It has been a quiet few weeks on the political front. As has been the custom for the past 18 months or so, there has been very little movement with the Brexit negotiations, and even the almost immediate need to thrash out some kind of trade deal with the EU, China or anybody else for that matter is being treated like a piece of coursework by an apathetic undergraduate: ‘I don’t need to worry about that until the last possible minute’.
And then the World Economic Forum met in Switzerland, where attendees were expected to take Donald Trump to task for some of his more garish actions as US president. Instead, they lapped up his ‘America First’ with almost insatiable gusto. It was disturbing to see, to be honest.
So let’s brush all of that under the carpet for now, and instead focus our attentions on a fine day of racing on Saturday from Leopardstown. This is the Irish Champion Hurdle meeting, with the title race being the undoubted headline act. Along with the Punchestown Champion Hurdle, this outing offers a fantastic insight into the two-milers creeping into form in time for the Cheltenham Festival: Hardy Eustace, Hurricane Fly and Faugheen have all won this race and the Champion Hurdle at Cheltenham in the past decade or so.
The latter is the favourite to claim a second Irish Champion Hurdle crown, although the ten-year-old will need to convince punters that his awful run on this very track in the Ryanair Hurdle in December was a rare anomaly from one of the most coveted horses in modern racing.
If the betting crowd remains unconvinced, then there could well be money to be made in this Group 1 extravaganza. Here’s your guide to the racecard, with the runners taking their starter’s orders at 3:30pm on Saturday:
It is hard to know exactly why Faugheen struggled so badly last time out. This is a horse that had only failed to win once in a 14-race career, so for a mediocre run to be brought to a dramatically early end alarm bells are naturally ringing.
“It was head-scratching what happened at Christmas and frustrating. I just hope it doesn’t happen again,” were the less-than-reassuring words of trainer Willie Mullins. “Once he came back in with no physical evidence of any legs problems I was relieved. Well then it might be wind, lungs, heart or a muscle problem, but we haven’t seen any evidence of that.
“He’s had an ECG scan done and had his wind checked. Something must have choked him on the day or something like that.”
So even Faugheen’s camp don’t quite know what went wrong here last time out, and that is a concern. But those who enjoy a flutter will want to read about the ten-year-old’s staggering CV: he has won this race and the Punchestown Champion Hurdle, as well as one of the ‘big ones’ at Cheltenham and the Christmas Hurdle.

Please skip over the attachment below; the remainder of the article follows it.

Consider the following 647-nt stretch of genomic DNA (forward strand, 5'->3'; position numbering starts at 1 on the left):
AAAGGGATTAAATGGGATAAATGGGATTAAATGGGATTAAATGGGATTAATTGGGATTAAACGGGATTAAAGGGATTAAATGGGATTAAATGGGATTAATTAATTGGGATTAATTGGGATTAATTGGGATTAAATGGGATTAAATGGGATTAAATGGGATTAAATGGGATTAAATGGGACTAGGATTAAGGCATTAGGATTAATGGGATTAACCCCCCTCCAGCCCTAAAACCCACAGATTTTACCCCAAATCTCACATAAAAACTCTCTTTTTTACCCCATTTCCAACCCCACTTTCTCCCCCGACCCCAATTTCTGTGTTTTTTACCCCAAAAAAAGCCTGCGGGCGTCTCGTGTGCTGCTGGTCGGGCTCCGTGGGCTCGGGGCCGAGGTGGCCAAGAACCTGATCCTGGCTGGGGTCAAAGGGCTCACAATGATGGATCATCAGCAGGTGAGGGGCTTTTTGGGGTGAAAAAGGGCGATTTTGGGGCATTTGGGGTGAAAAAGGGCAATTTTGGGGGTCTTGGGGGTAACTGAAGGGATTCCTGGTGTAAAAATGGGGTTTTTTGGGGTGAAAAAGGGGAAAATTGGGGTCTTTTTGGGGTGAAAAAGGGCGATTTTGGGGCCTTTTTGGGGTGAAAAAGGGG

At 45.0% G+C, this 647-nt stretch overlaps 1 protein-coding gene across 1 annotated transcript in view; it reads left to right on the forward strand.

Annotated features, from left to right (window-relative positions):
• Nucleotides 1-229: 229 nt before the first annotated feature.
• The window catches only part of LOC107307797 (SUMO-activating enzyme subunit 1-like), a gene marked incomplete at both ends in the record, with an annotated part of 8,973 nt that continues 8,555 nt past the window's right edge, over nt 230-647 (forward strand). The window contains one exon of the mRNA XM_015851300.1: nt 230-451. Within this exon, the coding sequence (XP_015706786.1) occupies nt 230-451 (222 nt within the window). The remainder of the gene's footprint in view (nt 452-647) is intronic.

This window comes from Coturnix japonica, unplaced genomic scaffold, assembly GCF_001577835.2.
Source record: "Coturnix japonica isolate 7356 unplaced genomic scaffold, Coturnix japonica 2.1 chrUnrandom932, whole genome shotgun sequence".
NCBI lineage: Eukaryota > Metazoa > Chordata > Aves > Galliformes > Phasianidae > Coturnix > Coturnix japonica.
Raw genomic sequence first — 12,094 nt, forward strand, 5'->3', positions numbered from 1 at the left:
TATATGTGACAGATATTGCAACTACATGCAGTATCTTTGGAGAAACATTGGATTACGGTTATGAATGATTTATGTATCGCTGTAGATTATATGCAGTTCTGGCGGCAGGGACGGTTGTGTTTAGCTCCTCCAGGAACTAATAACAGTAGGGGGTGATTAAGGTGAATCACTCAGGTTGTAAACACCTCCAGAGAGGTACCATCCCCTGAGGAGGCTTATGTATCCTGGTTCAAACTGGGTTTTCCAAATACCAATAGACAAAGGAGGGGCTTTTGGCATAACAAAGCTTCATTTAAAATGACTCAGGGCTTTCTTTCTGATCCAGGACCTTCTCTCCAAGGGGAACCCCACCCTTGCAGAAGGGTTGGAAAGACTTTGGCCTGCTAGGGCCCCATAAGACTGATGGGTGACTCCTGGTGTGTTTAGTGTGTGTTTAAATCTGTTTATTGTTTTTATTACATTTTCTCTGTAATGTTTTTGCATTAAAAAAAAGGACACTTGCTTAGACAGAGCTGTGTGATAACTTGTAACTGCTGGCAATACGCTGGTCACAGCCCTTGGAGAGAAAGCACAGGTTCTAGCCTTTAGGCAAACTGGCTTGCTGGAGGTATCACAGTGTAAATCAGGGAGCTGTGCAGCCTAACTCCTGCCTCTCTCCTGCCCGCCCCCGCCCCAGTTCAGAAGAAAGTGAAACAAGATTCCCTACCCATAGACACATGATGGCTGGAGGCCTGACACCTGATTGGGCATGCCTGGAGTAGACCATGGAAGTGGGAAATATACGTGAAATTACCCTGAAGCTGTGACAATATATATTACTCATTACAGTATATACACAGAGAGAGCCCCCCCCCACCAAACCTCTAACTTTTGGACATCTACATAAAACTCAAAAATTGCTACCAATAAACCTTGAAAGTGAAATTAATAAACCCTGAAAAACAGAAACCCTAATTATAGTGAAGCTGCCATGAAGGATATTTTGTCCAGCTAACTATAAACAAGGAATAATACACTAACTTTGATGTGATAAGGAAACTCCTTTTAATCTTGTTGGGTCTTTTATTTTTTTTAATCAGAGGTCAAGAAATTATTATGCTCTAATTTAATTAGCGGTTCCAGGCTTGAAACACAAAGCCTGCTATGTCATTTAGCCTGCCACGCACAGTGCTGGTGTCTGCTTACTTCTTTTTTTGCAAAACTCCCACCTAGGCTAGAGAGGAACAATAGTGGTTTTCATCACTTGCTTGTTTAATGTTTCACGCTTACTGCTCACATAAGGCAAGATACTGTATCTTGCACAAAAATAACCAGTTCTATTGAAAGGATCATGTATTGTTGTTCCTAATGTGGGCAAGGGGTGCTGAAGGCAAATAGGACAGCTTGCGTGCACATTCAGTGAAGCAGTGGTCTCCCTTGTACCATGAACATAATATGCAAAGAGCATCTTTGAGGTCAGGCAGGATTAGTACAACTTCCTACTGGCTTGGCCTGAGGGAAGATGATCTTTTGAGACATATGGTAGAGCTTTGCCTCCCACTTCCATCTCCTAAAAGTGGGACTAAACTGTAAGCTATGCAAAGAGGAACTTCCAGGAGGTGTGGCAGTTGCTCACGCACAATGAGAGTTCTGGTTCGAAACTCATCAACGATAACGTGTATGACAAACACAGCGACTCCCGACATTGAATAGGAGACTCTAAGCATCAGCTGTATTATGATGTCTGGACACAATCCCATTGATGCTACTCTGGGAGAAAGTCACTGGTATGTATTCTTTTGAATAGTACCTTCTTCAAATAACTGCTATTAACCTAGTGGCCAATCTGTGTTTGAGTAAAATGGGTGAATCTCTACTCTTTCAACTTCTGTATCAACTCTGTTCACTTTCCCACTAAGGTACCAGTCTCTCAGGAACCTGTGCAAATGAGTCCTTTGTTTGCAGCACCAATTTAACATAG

He and the magnificent Hurricane Fly have won this race for Mullins’ yard on six of the last seven renewals, and so if Faugheen’s early bath in December is enough to put you off, perhaps I can direct you towards another couple of fancies from the Irishman’s yard….
Melon (11/4)/Bapaume (25/1)
Melon is a young horse in age (just six years old) and experience, and he is yet to savour the delights of winning a Group 1 encounter.
He bested Ryanair Hurdle winner Mick Jazz back in November, but was defeated in December’s Unibet International Hurdle by the classy pair of My Tent Or Yours and The New One.
There are plenty of unknowns about Melon, and in a race of this stature punters are advised to tread very carefully.
Bapaume is highly regarded by Mullins and his team, and while his credentials are not mind-blowing by any means there is clearly plenty of potential for improvement.
There hasn’t been a five-year-old winner of this race in 25 years, and Bapaume, with one win in his last five starts, doesn’t appear to be ready to end that trend. There are impressive wins on his resumé, including his maiden Group 1 victory in the AES Champion Four Year Old Hurdle, but there has been nothing in high quality company to get the juices flowing.
Defi Du Seuil (6/1)
Here’s a horse like Faugheen that, until recently, was considered an outstanding performer. But a poor seasonal return has cast some doubt on his credentials.
Phillip Hobbs’ charge was well beaten in the Coral Hurdle in November, which brought to an end an eight-race winning streak.
The five-year-old has enjoyed plenty of Grade 1 success, albeit in limited company, and if we can accept a poor run from a young horse making its first outing in seven months, then an each way flutter on Defi Du Seuil should give a good run for your money.
But Faugheen is the key here: if he turns up in better form than last time out he should romp home in fine style.